Benefits and Dangers of Eating Liver while Pregnant

It isn’t safe to eat liver every day, once or two times a month is not thought to be hazardous.

Benefits of Eating Liver during Pregnancy

Liver is typically considered a healthy food that’s rich in vitamins, minerals, and protein, but it includes high quantities of preformed vitamin A, or retinol. Preformed vitamin A is found in animal products like eggs, milk, and liver. Excessive of this type of vitamin A in your diet can cause birth defects in your establishing baby, especially during the first months of pregnancy.

The other type of vitamin A is called provitamin A carotenoids, which are discovered in fruits and vegetables. There’s no limit to the quantity of carotenoids an expectant mother can safely take in, so you do not have to stress over getting too much vitamin A from vegetables and fruits.

A part of cow’s liver can contain up to three times the optimum daily amount of preformed vitamin A recommended by the United States Department of Agriculture (USDA).

The USDA suggests getting no greater than 10,000 IU of preformed vitamin A from supplements, animal sources, and fortified foods– combined– every day. (For women younger than age 19, that number is lower.).

A single serving of cow’s liver can contain as much as 30,000 IU of retinol. So you might certainly exceed the advised daily dose if you consumed a serving of liver. However you would have to eat that much every day over a period of months to receive a hazardous amount of preformed vitamin A.

Benefits of eating chicken liver during pregnancy

Benefits of eating chicken liver during pregnancy

It’s a good idea to avoid everyday doses of cod liver oil as well. Years ago it prevailed for parents to give children cod liver oil because it’s rich in vitamins. And now, thanks to the awareness of the advantages of omega-3 fatty acids, found in fish oils, cod liver oil is regaining its appeal (amongst parents, that is).

Like cow’s liver, nevertheless, cod liver oil contains large amounts of retinol. A teaspoon of cod liver oil includes 4,500 IU of retinol. If you’re interested in taking an omega-3 supplement, ask your doctor for a suggestion.

DangersĀ of eating liver while pregnant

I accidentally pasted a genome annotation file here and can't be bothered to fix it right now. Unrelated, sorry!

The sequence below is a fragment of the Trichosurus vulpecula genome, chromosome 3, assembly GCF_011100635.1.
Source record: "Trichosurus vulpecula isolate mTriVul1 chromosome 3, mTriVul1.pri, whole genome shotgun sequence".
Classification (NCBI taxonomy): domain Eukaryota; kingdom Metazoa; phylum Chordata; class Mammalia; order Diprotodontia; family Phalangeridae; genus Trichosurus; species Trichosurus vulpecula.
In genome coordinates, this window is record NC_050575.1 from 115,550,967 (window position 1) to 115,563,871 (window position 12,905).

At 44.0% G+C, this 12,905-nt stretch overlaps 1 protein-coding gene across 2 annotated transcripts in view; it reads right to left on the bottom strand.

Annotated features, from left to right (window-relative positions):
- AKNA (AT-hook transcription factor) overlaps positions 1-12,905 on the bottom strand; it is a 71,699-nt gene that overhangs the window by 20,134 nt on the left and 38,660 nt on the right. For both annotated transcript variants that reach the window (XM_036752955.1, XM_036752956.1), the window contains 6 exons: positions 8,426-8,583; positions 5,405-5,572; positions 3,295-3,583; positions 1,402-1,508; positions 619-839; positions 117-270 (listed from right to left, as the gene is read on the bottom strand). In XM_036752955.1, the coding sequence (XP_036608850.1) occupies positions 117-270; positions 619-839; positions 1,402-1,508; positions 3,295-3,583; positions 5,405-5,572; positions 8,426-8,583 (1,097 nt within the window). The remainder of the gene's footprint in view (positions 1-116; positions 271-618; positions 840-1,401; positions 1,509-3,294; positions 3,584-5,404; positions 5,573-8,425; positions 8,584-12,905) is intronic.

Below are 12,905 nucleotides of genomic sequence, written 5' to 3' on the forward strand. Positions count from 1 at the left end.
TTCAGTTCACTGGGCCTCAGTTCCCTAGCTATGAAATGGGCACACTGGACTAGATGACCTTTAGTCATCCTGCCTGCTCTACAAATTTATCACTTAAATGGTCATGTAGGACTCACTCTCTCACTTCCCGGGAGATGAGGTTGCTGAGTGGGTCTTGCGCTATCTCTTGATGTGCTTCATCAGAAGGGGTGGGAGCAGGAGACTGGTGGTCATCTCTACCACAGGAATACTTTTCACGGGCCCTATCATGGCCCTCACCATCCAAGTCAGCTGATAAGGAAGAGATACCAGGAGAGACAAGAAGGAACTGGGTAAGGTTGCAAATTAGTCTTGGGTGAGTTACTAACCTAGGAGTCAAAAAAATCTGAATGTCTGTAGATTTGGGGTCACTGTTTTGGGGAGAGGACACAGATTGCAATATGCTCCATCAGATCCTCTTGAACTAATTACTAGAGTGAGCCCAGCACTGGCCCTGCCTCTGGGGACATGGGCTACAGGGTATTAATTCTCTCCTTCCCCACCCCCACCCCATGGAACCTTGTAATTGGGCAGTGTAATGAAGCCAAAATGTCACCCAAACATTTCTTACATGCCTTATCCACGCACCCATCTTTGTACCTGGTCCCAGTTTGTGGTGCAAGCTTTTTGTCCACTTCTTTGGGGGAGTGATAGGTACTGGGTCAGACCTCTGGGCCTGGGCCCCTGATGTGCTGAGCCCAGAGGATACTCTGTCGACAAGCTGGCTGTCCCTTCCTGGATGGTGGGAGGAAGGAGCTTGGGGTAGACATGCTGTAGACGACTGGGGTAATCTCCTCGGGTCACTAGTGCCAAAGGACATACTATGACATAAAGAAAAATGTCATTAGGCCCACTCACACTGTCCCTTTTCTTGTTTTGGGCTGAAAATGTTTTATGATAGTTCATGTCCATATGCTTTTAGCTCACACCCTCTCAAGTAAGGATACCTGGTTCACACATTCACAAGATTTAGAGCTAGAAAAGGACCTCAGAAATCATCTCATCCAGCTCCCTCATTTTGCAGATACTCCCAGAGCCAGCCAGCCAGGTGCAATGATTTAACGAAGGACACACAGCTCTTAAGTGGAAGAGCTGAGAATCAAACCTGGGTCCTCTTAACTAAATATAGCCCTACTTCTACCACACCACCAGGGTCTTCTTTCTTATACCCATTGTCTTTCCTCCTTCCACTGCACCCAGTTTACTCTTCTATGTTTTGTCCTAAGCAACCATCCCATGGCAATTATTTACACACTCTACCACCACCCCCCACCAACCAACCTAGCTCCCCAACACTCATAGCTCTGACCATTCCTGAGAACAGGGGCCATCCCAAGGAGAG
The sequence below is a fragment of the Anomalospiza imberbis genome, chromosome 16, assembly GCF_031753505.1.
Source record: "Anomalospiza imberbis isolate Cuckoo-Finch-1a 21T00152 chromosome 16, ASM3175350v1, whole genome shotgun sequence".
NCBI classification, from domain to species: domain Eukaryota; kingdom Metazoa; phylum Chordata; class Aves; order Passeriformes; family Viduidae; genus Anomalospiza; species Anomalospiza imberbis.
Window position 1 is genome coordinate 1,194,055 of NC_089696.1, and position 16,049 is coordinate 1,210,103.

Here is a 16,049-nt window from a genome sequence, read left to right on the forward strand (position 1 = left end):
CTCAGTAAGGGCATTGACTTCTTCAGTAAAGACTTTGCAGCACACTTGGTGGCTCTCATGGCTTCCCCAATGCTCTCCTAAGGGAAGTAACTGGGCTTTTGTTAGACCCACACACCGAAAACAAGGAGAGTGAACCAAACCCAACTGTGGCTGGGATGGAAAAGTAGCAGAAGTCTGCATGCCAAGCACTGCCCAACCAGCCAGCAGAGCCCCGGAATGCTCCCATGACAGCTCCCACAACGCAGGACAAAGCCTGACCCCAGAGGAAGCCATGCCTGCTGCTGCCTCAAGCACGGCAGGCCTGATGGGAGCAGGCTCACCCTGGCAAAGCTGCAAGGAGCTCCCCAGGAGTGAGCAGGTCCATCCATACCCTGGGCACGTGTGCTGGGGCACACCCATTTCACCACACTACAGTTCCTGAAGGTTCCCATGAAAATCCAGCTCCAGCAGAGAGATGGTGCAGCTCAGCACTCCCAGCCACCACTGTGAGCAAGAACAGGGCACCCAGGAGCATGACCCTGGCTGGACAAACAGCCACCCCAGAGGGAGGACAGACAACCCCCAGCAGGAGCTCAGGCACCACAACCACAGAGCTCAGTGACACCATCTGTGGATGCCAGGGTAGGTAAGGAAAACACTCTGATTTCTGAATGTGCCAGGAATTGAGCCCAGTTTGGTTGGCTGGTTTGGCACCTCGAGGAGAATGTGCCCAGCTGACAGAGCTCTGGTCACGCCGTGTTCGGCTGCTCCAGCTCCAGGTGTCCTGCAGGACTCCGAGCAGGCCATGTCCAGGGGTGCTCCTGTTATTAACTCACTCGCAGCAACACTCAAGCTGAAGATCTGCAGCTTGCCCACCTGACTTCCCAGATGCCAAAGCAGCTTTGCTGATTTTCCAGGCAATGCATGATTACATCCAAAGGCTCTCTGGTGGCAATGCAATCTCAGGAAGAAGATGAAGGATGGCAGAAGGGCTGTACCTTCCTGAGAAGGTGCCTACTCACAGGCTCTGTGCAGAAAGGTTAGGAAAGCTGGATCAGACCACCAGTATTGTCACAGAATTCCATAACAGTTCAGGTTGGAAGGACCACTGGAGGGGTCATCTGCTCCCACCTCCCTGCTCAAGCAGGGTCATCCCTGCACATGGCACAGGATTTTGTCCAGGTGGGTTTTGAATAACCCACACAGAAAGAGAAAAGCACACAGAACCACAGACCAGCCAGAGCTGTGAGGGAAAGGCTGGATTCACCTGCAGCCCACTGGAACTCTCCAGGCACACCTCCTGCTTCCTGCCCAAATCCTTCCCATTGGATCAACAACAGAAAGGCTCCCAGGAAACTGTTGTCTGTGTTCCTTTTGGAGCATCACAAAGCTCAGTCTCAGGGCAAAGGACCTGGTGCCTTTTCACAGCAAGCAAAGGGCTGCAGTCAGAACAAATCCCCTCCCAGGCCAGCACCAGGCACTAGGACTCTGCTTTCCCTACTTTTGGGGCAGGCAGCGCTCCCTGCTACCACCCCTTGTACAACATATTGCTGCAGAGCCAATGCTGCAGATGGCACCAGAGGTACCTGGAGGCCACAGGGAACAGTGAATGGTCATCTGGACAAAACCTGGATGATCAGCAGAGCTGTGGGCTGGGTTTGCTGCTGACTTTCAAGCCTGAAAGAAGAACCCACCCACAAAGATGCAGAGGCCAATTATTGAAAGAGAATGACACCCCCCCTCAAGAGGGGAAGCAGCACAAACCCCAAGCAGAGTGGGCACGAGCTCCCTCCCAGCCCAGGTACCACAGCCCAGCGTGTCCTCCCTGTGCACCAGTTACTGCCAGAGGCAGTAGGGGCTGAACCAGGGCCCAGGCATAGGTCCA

Some research studies recommend that high dosages of vitamin A may cause birth defects. According to the Institute of Medicine (IOM), the advised dietary allowance (RDA) of vitamin A for pregnant women is 2,565 IUs (global systems) daily. In a 1995 research study, women who took more than 10,000 IUs of vitamin A day-to-day (almost 4 times the quantity suggested by the IOM) in the first two months of pregnancy had more than double the risk of having a baby with birth defects. Other studies have suggested that doses under 30,000 IUs daily most likely do not cause abnormality, however the lowest dose that might cause abnormality is unknown.

The body makes its own vitamin A, when required, from substances such as beta carotene, which is discovered in yellow and green vegetables. This raw material for the vitamin is entirely safe and healthy during pregnancy. However, much of the vitamin A consumed is the preformed vitamin (retinol) which, in extreme amounts, might cause abnormality. Preformed vitamin A is discovered in lots of vitamin supplements and some foods, consisting of meats, eggs, dairy products and prepared breakfast cereals.

Liver is the only food that supplies extremely high quantities of vitamin A. For example:

  • A 3-ounce serving of beef liver might include 27,000 IUs.
  • A 3-ounce serving of chicken liver may contain 12,000 IUs.

A pregnant woman who consumes liver routinely might consume enough vitamin A to posture a risk to her baby.

Though it is not shown that eating liver causes abnormality, the safest method is for pregnant women to lessen their consumption of liver. A pregnant woman also ought to be sure that her multivitamin or prenatal supplement contains no more than 5,000 IUs of preformed vitamin A. Some prenatal vitamins include no preformed vitamin A, substituting beta carotene or leaving out vitamin An entirely. She should not take any vitamin A supplements beyond that quantity.

 

References

Updated: August 23, 2016 — 2:33 am

The Author

Reyus Mammadli

Healthy lifestyle advisor. Bachelor Degree of Medical Equipment and Electronics.
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